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October 5, 2012 7:41 pm
Yassin stands in front of the twisted metal gate where a Syrian mortar bomb killed five people this week. “They were drinking coffee outside,” says the 23-year-old. “When I saw the dead people I was so afraid.”
Fear and anger are not hard to find on the quiet streets of Akcakale, a Turkish town on the Syrian border. The town has been pummelled by bullets and mortars since mid-September, when Syrian rebels captured the Tel Abyad crossing point on the other side of the frontier and regime forces began a push to retake it.
One man working in a pharmacy next to a bullet-ridden wall says the shooting had become so frequent that people had started to jump at the sound of a door banging.
In the Ataturk neighbourhood, where some of the breeze-block homes have been peppered with bullets, residents have been unable to sleep on the roof, despite the hot weather, because of the risk of getting shot. “I’ve barely slept for a month,” grumbles another man.
But if Akcakale feels both angry and vulnerable, so do many people in the rest of Turkey.
Though the fatal attack on the town appears to be largely due to the intensity of the battle for Tel Abyad – which has a strategic role in both north-south and east-west supply routes – it followed a year of mounting tension between the former allies Damascus and Ankara.
Following Wednesday’s deaths, Turkish troops fired a flurry of shells across the border, hitting Syrian military posts near Tel Abyad and killing Syrian soldiers. On Thursday, the Turkish parliament gave authorisation for the country’s army to cross the border – a motion intended to have a deterrent effect, says the government in Ankara.
News agencies reported further cross-border shelling by both sides on Friday, into and out of Turkey’s Hatay province, as Ankara moved more heavy weapons into frontier districts
In Syria, despite steady rebel gains this year, the fighting remains attritional and inconclusive – as evidenced by the more than two-month continuing battle for the biggest city, Aleppo, about 50km from the Turkish frontier.
“The only real military dimension here is whether the Syrian regime is going to have to step back to prevent a repetition of this,” said Emile Hokayem, an analyst at the London-based International Institute for Strategic Studies.
But the impact on Turkey of this week’s events is another matter entirely. Recep Tayyip Erdogan, Turkey’s prime minister, said in a speech on Friday: “This incident wasn’t something you can pass over with a note.” He added: “We are not supporters of war, but we know how to fight.”
Then, addressing President Bashar al-Assad of Syria, Mr Erdogan said: “Do not try to test our patience; do not try to test the borders. Turkey will come out from this successfully, but you will bear the burden and pay a great price.”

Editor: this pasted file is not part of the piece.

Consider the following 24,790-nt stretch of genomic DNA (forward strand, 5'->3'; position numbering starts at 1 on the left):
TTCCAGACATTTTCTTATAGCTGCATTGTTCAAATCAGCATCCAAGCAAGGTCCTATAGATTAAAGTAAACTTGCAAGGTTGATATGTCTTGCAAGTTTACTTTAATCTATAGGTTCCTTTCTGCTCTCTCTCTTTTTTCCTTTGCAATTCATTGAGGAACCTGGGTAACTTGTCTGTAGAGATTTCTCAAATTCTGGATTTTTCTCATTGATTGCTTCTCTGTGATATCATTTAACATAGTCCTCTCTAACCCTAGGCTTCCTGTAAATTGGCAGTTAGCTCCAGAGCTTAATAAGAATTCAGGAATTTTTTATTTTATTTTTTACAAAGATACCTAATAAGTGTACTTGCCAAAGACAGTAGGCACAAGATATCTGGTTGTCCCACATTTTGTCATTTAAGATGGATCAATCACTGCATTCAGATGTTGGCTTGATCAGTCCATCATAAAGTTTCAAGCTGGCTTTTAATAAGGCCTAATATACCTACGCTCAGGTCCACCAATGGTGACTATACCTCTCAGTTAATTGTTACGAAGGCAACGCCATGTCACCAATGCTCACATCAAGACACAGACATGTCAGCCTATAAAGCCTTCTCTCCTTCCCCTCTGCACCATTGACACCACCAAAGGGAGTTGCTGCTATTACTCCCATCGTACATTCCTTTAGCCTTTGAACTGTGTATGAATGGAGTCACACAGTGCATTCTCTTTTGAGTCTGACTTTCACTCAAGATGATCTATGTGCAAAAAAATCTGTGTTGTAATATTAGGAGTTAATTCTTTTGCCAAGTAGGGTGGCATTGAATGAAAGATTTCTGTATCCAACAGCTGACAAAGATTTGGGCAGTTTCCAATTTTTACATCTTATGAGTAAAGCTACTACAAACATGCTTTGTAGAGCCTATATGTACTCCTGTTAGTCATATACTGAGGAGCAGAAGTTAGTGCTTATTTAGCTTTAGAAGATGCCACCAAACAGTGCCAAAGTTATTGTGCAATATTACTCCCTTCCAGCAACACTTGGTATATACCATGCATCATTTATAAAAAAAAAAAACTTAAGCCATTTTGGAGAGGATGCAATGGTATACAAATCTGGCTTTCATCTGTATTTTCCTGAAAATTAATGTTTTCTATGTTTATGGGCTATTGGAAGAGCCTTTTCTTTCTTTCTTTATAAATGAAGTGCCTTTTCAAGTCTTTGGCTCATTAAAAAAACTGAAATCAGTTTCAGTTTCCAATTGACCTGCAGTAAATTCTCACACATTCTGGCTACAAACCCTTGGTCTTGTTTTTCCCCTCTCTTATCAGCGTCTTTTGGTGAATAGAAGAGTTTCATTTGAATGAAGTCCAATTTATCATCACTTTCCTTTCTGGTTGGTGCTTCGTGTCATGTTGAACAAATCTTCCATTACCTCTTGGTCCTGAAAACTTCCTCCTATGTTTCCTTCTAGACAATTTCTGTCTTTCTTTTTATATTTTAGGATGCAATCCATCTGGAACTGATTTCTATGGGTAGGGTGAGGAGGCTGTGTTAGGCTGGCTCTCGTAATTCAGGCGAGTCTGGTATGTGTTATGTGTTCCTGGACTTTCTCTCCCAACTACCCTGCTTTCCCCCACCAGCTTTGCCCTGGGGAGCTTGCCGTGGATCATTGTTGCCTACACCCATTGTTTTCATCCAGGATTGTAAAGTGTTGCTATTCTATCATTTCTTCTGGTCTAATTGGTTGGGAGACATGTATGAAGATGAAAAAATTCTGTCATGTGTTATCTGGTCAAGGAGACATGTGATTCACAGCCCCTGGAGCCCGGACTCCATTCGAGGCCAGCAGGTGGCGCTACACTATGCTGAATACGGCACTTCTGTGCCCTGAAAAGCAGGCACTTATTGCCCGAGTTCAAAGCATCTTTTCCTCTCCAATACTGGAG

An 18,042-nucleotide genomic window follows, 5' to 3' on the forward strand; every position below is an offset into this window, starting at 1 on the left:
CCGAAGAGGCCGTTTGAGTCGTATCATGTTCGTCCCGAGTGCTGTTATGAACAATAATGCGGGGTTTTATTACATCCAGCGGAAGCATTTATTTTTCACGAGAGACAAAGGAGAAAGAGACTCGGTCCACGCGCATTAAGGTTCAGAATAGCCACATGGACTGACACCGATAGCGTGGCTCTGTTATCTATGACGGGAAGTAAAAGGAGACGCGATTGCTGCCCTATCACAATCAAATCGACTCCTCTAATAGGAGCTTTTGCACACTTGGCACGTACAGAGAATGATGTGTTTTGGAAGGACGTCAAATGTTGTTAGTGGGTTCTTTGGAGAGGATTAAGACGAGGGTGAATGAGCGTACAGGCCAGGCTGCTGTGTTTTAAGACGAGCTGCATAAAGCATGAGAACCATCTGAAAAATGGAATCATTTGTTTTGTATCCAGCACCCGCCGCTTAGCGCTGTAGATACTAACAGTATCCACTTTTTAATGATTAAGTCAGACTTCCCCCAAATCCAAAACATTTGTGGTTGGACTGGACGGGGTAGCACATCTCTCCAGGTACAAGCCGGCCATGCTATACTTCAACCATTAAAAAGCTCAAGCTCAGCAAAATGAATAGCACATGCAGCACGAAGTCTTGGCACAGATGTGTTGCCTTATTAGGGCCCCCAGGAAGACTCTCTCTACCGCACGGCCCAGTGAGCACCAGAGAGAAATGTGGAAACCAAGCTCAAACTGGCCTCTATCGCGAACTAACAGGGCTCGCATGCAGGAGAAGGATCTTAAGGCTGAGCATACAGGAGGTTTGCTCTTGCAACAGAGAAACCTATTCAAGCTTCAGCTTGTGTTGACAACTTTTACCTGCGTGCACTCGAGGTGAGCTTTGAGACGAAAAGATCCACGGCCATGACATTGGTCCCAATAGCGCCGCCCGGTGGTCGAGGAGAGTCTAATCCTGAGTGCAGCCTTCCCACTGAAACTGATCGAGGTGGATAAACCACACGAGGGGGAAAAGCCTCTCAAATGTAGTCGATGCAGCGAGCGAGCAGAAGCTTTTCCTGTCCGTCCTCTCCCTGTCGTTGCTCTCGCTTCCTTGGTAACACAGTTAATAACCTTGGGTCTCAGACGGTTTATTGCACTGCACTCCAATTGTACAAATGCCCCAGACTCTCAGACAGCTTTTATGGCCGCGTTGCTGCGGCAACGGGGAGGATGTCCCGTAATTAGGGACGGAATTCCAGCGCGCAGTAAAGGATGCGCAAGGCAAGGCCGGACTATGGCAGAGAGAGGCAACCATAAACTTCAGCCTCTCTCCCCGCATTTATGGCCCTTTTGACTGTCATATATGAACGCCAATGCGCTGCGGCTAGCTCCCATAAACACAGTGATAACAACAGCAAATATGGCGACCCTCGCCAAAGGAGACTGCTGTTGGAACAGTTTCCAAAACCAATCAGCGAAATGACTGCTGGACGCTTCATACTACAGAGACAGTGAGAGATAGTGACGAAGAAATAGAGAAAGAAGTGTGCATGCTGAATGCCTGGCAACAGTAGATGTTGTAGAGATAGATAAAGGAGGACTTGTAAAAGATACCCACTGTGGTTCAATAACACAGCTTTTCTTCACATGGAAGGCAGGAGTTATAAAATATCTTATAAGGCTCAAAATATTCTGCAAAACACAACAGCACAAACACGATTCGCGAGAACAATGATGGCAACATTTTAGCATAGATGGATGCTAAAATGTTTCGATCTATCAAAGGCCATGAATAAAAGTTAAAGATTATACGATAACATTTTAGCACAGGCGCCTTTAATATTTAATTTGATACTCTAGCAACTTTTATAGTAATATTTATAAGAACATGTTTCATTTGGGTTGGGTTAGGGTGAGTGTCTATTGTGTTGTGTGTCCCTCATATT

Turkey says it has no doubt that the strife in Syria will end with Mr Assad’s downfall. One official said on Friday that Damascus’s indiscriminate use of artillery near Tel Abyad was a sign of desperation. Mr Erdogan declared: “We consider standing next to the Syrian people against the cruelty of the Assad regime as our historic, conscientious responsibility.”
The Turkish people show few signs of being convinced, however. An opinion poll last month found that 56 per cent of those surveyed disagreed with the government’s Syria policy, with 66 per cent wanting future refugees to be turned away – there are already 100,000 on Turkish soil – and 76 per cent opposing any unilateral Turkish intervention.
Hours after the parliamentary resolution authorising force, thousands of people marched in protest through Istanbul.
Analysts say a fear of war is behind such figures. Turkey is facing a resurgence in killings by the Kurdish militant PKK, which many Turks see as a byproduct of the Syrian fighting – whether because of backing by Syrian Kurds, support from Damascus and Tehran or sheer opportunism.
“Everyone in Turkey knows we don’t want a war; enough young men are being killed by the PKK,” said Ozdem Sanberk, a former diplomat. “When the seas were calmer we could fill our sails with soft power, but now they are rough and we are not so experienced with hard power.”
He, like many Turks, supports this week’s actions as sending a necessary message of deterrence. But he, like many others, worries that another accident will inevitably happen. Those concerns extend all the way to Mr Erdogan, who has described unilateral Turkish military intervention as a “trap” – and has yet to detect any backing for multilateral action by the US.
Meanwhile, Turkey has to live with the war next door.
“It’s not a regular war,” says Ahmet Oncel, another resident of Akcakale’s Ataturk district as he produces a fan damaged by a bullet which came through his brother’s bathroom window. “You’re just sitting at home and you don’t know when bullets will fly.”
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